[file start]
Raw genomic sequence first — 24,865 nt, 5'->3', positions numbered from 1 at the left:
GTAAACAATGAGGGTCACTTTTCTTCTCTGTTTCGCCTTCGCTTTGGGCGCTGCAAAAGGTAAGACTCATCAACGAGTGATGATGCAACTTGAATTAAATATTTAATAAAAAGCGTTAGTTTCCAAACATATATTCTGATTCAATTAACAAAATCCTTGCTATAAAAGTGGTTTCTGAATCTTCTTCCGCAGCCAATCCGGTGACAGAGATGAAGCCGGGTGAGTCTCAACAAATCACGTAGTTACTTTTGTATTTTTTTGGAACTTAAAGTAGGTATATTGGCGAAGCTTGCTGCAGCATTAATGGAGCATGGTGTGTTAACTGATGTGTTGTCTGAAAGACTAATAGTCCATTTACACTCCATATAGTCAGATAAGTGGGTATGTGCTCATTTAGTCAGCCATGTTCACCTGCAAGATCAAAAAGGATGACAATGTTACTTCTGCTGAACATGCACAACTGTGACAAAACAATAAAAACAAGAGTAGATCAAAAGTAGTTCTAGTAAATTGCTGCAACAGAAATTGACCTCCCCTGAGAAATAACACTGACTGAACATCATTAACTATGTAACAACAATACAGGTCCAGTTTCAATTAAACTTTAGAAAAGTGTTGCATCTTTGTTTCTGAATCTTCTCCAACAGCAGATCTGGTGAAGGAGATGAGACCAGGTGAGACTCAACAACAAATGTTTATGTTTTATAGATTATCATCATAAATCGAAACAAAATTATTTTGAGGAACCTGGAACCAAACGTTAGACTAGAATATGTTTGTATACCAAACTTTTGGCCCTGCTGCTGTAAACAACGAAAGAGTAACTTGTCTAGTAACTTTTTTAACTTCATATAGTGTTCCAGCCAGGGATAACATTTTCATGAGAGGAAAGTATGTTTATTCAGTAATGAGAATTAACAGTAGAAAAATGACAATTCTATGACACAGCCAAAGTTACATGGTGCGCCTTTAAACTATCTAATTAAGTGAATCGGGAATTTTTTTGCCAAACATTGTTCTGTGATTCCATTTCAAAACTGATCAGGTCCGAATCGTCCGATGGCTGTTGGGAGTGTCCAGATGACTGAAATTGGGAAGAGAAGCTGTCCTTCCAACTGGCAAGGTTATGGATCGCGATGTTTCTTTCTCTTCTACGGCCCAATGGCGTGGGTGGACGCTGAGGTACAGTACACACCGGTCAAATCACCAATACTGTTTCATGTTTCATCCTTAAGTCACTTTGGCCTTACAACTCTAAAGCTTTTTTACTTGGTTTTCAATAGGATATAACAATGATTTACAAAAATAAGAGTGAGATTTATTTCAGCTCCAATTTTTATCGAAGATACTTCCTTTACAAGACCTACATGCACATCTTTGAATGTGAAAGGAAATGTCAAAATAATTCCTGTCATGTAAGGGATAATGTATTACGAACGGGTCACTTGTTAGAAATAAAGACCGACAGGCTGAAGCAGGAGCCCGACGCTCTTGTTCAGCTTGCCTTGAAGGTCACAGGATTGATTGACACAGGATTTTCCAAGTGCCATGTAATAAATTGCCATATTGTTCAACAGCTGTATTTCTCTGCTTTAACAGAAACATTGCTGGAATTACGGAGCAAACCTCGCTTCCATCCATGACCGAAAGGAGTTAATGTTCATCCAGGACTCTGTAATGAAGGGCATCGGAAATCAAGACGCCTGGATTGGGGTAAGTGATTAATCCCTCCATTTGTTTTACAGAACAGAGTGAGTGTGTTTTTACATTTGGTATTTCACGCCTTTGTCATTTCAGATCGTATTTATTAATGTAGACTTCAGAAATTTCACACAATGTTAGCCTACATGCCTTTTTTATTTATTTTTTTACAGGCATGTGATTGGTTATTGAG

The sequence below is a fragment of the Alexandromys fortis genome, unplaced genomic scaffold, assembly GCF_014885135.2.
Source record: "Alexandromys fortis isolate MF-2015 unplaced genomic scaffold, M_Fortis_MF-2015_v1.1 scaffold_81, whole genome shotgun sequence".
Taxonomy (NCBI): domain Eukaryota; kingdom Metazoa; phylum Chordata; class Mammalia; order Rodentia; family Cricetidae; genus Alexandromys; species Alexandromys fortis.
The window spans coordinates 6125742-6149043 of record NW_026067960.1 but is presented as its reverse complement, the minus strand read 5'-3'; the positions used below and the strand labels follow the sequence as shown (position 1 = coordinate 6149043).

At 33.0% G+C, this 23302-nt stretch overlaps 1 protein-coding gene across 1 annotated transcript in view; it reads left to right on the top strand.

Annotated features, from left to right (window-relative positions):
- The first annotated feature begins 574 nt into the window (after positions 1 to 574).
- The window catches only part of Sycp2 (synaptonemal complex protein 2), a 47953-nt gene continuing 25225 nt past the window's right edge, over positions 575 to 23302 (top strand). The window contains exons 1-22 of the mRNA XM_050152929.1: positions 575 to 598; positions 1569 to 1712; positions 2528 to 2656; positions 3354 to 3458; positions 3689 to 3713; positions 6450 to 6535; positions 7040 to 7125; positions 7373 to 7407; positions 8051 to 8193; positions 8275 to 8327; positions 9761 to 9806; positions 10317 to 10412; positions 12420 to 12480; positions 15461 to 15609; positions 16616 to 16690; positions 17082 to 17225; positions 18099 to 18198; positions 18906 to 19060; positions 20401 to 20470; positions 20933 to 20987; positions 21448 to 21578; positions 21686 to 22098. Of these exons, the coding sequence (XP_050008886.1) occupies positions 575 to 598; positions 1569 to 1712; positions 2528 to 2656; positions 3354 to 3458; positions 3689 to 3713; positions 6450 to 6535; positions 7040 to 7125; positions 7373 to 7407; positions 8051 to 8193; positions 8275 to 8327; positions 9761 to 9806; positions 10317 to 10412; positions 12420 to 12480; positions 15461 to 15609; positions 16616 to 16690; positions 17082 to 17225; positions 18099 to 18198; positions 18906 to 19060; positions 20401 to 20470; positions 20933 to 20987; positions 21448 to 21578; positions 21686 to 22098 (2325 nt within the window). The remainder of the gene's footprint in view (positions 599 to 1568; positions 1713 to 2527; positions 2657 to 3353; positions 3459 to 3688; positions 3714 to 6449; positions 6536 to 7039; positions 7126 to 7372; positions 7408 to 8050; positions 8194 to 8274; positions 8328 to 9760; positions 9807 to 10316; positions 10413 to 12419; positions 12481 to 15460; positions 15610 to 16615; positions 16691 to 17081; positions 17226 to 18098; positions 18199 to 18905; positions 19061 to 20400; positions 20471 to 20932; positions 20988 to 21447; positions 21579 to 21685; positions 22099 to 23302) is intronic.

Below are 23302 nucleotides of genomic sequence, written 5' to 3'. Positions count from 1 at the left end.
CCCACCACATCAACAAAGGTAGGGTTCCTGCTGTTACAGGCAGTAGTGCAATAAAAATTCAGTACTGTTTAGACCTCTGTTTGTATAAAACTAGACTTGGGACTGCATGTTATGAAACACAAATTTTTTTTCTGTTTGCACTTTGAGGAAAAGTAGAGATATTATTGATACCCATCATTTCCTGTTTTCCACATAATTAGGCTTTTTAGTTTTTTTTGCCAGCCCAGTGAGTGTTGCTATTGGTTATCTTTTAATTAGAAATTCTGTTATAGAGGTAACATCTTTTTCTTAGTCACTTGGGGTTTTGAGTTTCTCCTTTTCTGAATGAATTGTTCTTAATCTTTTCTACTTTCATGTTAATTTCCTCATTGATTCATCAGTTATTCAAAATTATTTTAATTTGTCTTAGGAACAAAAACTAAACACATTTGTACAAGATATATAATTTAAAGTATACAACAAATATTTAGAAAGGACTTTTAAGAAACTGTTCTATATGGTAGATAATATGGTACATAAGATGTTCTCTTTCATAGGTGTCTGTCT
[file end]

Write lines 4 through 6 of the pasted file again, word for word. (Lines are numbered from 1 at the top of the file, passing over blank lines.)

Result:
Source record: "Alexandromys fortis isolate MF-2015 unplaced genomic scaffold, M_Fortis_MF-2015_v1.1 scaffold_81, whole genome shotgun sequence".
Taxonomy (NCBI): domain Eukaryota; kingdom Metazoa; phylum Chordata; class Mammalia; order Rodentia; family Cricetidae; genus Alexandromys; species Alexandromys fortis.
The window spans coordinates 6125742-6149043 of record NW_026067960.1 but is presented as its reverse complement, the minus strand read 5'-3'; the positions used below and the strand labels follow the sequence as shown (position 1 = coordinate 6149043).